After this baseline period, subjects first inhaled a hypoxic gas mix of 15% oxygen, balance nitrogen (BOC), through the two-way, non-rebreathing valve from a gas reservoir (100 L nondiffusing Douglas collection bag). The effect of this hypoxic gas mixture on Spo2, etco2, and ventilation was followed over at least 15 min until the subject’s ventilation was stable. During the hypoxic challenge the subject’s Spo2 was monitored continuously to prevent severe hypoxemia, with the test being terminated if Spo2 values fell below 70% (one subject) or the patient became distressed (no subjects). Thus, a two-point steady-state, poikilocapnic estimate of the hypoxic response was made.

Hypercapnic Ventilatory Response Test:

The ventilatory response to 5% CO2, balance oxygen (BOC), was then measured using the same technique as described previously. The subjects inhaled the hypercapnic gas mix through the two-way, non-rebreathing valve from the gas reservoir. The effect of this hypercapnic gas mixture on Spo2, etco2, and ventilation was followed over at least 15 min until the subject’s ventilation was stable, unless the patient became distressed (no subjects). Thus a two-point steady-state, hyperoxic estimate of the hypercapnic response was made.

In addition to the two-point ventilatory responses to hypoxia and hypercapnia (L/min increase per fall in Spo2 or rise in Pco2), other simpler derivatives were calculated. The degree to which the Spo2 was defended during the hypoxic challenge test was taken as a simple measure of poikilocapnic hypoxic sensitivity (this measure can be obtained during a simple “fitness to fly” assessment11 without the need to measure the minute ventilation); similarly, the end-tidal Pco2 reached during the challenge was recorded. The average of the final stable 5-min period of each study was used for all these analyses.

Sleep Study:

SDB was assessed from a one-night, in-hospital respiratory polygraphic sleep study. Subjects’ body movements (derived automatically from the video signal), heart rate, and pulse transit time changes were routinely recorded as markers of arousal from sleep. The sleep study equipment also measured nasal pressure via nasal cannula, Spo2, pulse rate, and respiratory effort via thoracic and abdominal bands (Win-Visi monitoring system; Stowood Scientific Instruments Ltd). From these measurements, AHI per hour in bed and oxygen desaturation events per hour in bed were automatically calculated, with manual review and editing (including removal of clear awake periods) to ensure accuracy of the data as previously described.12 The variables derived for this study were: (1) number of oxygen desaturations (≥ 4%) per hour of study (ODI); (2) mean arterial oxygen saturation (Sao2) overnight, AHI; and (3) time, or percent of time, during the overnight study spent with a Spo2 < 90%.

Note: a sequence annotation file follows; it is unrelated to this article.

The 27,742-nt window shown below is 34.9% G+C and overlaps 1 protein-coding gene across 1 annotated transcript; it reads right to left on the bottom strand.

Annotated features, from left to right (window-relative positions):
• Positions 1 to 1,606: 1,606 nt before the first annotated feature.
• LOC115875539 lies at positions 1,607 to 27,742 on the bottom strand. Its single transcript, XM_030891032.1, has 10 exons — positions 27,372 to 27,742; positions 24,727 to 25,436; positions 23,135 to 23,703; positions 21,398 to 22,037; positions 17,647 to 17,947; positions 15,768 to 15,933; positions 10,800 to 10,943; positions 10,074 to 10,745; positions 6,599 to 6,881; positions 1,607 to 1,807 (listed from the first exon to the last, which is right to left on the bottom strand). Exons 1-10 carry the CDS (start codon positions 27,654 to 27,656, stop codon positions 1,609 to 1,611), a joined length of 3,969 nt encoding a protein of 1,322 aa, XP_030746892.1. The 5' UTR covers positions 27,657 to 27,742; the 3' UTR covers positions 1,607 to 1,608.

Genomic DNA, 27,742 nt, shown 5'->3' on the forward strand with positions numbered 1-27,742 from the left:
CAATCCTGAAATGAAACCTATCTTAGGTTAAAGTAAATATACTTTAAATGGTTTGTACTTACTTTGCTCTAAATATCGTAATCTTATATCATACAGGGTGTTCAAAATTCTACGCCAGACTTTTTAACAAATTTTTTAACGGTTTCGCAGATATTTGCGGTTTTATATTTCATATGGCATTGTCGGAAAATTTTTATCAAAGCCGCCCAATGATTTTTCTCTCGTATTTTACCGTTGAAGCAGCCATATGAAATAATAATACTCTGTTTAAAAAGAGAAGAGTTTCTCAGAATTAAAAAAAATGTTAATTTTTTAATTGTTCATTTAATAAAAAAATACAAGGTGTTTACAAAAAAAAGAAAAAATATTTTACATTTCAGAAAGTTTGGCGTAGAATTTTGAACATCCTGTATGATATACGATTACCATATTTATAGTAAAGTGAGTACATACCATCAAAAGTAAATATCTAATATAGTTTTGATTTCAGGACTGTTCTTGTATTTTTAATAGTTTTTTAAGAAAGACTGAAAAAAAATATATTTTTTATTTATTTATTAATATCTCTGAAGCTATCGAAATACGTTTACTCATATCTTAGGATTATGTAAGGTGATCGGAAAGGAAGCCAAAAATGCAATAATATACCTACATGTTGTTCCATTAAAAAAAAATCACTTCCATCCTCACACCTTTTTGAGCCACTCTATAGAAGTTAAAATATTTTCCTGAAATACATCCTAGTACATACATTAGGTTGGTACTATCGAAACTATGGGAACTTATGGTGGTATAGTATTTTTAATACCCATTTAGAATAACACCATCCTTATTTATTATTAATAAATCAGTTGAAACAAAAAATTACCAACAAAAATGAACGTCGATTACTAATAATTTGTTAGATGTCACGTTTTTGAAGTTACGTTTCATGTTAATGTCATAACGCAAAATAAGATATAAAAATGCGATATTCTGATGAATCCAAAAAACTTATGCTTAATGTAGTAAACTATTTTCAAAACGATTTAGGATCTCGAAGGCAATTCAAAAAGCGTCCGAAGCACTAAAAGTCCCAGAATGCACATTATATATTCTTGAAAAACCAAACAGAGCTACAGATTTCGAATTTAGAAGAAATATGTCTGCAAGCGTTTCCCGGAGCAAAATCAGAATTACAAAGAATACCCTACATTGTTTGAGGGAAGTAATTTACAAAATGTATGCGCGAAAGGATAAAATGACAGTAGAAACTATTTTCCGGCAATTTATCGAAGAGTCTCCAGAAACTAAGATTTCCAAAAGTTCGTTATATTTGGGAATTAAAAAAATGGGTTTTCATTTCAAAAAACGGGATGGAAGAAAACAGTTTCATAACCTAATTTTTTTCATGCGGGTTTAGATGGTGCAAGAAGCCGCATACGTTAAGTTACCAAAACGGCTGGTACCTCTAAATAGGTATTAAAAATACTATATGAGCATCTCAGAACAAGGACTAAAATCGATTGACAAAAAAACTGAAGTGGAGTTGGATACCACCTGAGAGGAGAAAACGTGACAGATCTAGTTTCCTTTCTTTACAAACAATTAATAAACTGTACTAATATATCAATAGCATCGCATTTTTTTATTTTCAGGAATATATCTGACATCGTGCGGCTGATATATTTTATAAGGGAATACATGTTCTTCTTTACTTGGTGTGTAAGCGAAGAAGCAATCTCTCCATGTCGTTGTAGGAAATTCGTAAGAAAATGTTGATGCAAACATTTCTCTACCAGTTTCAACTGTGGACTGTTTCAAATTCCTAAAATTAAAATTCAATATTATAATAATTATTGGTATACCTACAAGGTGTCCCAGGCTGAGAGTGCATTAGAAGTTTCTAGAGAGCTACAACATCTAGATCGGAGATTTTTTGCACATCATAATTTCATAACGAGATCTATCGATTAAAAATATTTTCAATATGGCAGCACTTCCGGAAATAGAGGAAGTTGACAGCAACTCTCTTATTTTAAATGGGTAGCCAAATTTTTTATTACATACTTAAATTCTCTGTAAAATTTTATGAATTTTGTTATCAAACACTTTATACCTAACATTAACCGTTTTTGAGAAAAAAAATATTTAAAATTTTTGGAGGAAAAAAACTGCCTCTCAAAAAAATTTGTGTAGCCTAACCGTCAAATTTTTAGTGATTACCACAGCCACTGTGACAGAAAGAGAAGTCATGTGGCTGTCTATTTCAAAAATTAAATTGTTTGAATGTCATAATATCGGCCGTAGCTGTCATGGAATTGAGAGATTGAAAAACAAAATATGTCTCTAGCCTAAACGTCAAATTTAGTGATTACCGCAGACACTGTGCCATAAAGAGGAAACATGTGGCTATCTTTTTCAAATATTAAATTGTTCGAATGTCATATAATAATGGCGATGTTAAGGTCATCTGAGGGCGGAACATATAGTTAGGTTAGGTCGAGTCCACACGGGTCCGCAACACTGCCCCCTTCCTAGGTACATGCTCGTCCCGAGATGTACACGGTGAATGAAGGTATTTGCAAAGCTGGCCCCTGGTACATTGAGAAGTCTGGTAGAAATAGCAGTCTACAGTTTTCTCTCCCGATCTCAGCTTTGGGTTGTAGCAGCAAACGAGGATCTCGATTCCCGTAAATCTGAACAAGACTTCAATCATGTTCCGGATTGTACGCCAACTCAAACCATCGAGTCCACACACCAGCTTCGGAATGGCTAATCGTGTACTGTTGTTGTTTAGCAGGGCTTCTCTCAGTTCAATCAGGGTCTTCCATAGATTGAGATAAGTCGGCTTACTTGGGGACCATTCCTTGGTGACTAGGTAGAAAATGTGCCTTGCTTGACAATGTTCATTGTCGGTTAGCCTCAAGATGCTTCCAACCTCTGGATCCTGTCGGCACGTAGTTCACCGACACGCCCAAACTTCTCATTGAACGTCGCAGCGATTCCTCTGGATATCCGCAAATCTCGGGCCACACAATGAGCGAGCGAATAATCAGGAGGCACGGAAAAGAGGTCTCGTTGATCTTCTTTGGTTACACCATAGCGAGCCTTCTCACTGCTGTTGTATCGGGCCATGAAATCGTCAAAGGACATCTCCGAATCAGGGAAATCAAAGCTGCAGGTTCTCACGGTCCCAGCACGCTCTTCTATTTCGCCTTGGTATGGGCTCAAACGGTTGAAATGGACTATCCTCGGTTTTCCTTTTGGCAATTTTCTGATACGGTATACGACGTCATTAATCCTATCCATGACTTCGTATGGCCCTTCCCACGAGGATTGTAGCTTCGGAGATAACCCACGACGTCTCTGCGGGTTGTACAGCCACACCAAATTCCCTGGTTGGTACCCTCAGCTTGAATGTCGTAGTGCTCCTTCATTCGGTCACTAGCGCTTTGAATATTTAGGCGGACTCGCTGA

Statistical Analysis

Data analyses were performed using SPSS (version 22; IBM). Data are presented as the mean and SD for normally distributed data. Data were tested for normality and parametric analyses conducted when appropriate.

Any differences between the three groups (normal, raised BE only, and raised Paco2) were explored using analysis of variance (ANOVA) with post hoc assessment of any significant intergroup differences using Duncan post hoc comparison test. For the ANOVA, any nonnormally distributed data were first converted using a logarithmic transformation.

Seventy-one obese subjects (37, 52%, men) were studied during the 27-month recruitment period. Demographic and anthropometric data are reported for each group in Table 1. There were no differences in age, weight, or BMI between the groups, although the P value for BMI approached significance (P = .056) between groups.

Table Graphic Jump Location
TABLE 1 ]  Demographic, Anthropometric, and Gas Exchange Data for Each Group

Data are expressed as mean (SD). Normal daytime Paco2 was a Paco2 ≤ 6 kPa, and normal BE was a BE < 2 mmol/L. ANOVA = analysis of variance; BE = base excess.

a 

Grouping of data as determined by Duncan post hoc comparison.

The ventilatory drive measurements at baseline and after hypoxic and hypercapnic challenge testing are shown in Tables 2-4, respectively. Table 5 shows the sleep data for each group.

Table Graphic Jump Location
TABLE 2 ]  Baseline Ventilation Data

Data shown from average of the final 5 min of the challenge. Data are expressed as mean (SD). Normal daytime Paco2 was a Paco2 ≤ 6 kPa, and a normal BE was a BE < 2 mmol/L. etco2 = end-tidal partial pressure of CO2; Spo2 = arterial oxygen saturation from oximetry. See Table 1 legend for expansion of other abbreviations.

a 

Grouping of data as determined by Duncan post hoc comparison.

Table Graphic Jump Location
TABLE 3 ]  Results From the Hypoxic Ventilatory Response Test

Data shown from average of the final 5 min of the challenge. Data are expressed as mean (SD). Normal daytime Paco2 was a Paco2 ≤ 6 kPa, and a normal BE was a BE < 2 mmol/L. See Table 1 and 2 legends for expansion of abbreviations.

a 

Grouping of data as determined by Duncan post hoc comparison.

Table Graphic Jump Location
TABLE 4 ]  Results From the Hypercapnic Ventilatory Response Test

Data shown from average of the final 5 min of the challenge. Data are expressed as mean (SD). Normal daytime Paco2 was a Paco2 ≤ 6 kPa, and a normal BE was a BE < 2 mmol/L. See Table 1 and 2 legends for expansion of abbreviations.